You have no idea how endless the sea looks until you’re submerged inside of it. We were still holding tight to the boat, still hopeful, but as the world turned darker and darker, we felt more fragile than we’d ever felt before.
The oldest among us, 60 or thereabouts, was a talmid of Rav Moshe Shapira ztz”l, the great baal machshavah. And so there in the Kinneret, in the most bizarre beis medrash I’ve ever seen, five desperate men clung to a boat instead of to shtenders, and began the most intense chaburah of their lives — a workshop on emunah and bitachon.
How we were supposed to behave in such a situation? Our voices rose and fell as we discussed the various approaches to our fate. On the one hand, we had to have bitachon that HaKadosh Baruch Hu could perform a miracle and save us. On the other hand, we had to resign ourselves to His will. And if He wanted our lives to end here, in the depths of the Kinneret, then we must accept His decision with perfect love. But that was no reason to let go and give up, we reminded ourselves. Because Hashem could save us at any moment. Still, this had nothing to do with us, it was completely up to Him, and if He decided otherwise, all we could tell ourselves was “b’yadcha afkid ruchi” — we’d submit to His will. And so, our chaburah continued, alternating between hope and resignation, salvation and submission.
The night got colder and darker, and our hands started to turn numb. We realized the end was approaching. It was time for Vidui and kabbalas ol malchus Shamayim. Then we began to sing passages from Ne’ilah and the Yom Kippur davening. As we sang, I thought about my family. “HaKadosh Baruch Hu,” I said, “whatever happens, that’s Your decision. Just one thing I ask: Keep my children on the right path, and support them after my passing. Give them the strength to cope. That is all I ask.”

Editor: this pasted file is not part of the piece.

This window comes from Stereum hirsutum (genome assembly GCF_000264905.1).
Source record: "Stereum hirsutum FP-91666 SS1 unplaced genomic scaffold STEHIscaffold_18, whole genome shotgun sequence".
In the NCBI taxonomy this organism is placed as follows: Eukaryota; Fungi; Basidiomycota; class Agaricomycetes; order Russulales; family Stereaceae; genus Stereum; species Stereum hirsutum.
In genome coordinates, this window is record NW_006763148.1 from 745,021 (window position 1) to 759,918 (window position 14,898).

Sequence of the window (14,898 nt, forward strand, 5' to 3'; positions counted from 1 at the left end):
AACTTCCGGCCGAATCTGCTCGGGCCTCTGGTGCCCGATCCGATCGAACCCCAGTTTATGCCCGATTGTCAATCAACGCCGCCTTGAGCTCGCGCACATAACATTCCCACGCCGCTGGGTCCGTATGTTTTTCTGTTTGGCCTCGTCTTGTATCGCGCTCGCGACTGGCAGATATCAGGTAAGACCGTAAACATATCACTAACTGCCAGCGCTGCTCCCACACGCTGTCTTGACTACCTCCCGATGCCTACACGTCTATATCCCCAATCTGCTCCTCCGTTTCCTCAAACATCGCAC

The clock continued ticking, and the waves kept coming. Every time one of those waves surged toward us, we held our breath and gripped the boat as hard as we could. I’ve never experienced waves like these — they were incredibly high and forceful. It felt as if they were trying to pry us from the boat and snatch us into the deep. We had to exert very fiber of our being to fight them.
“Think of the pasuk ‘eitz chayim hi,’ ” one of our little group said. “The Torah is a tree of life to those who hold tight to it. Now we can understand it like never before. Let go for just a moment, and you’ve lost your connection to life.”
As we gripped our connection to life, I felt closer to Hashem than I’ve ever felt in my life. Even during Ne’ilah on Yom Kippur, the time of the greatest spiritual exaltation, I didn’t feel so close to Hashem as I did during those nine hours stranded in the middle of the sea. We kept scanning the horizon for some pinprick of light, some hope of a rescue crew — but there was not a sign of any help at all. All I could see was endless water; my palms were almost breaking from the pressure, my muscles were limp from exhaustion, and as another wave approached and crested, the only One I could lean on was HaKadosh Baruch Hu.
At some point, we heard a muffled roar, and then we saw a helicopter some distance away. They were coming! They were looking for us! I can’t describe our frantic hope. We tried to yell, to catch their attention — but then we realized how futile it was. Against the background of the buzzing, there was no way our voices would register.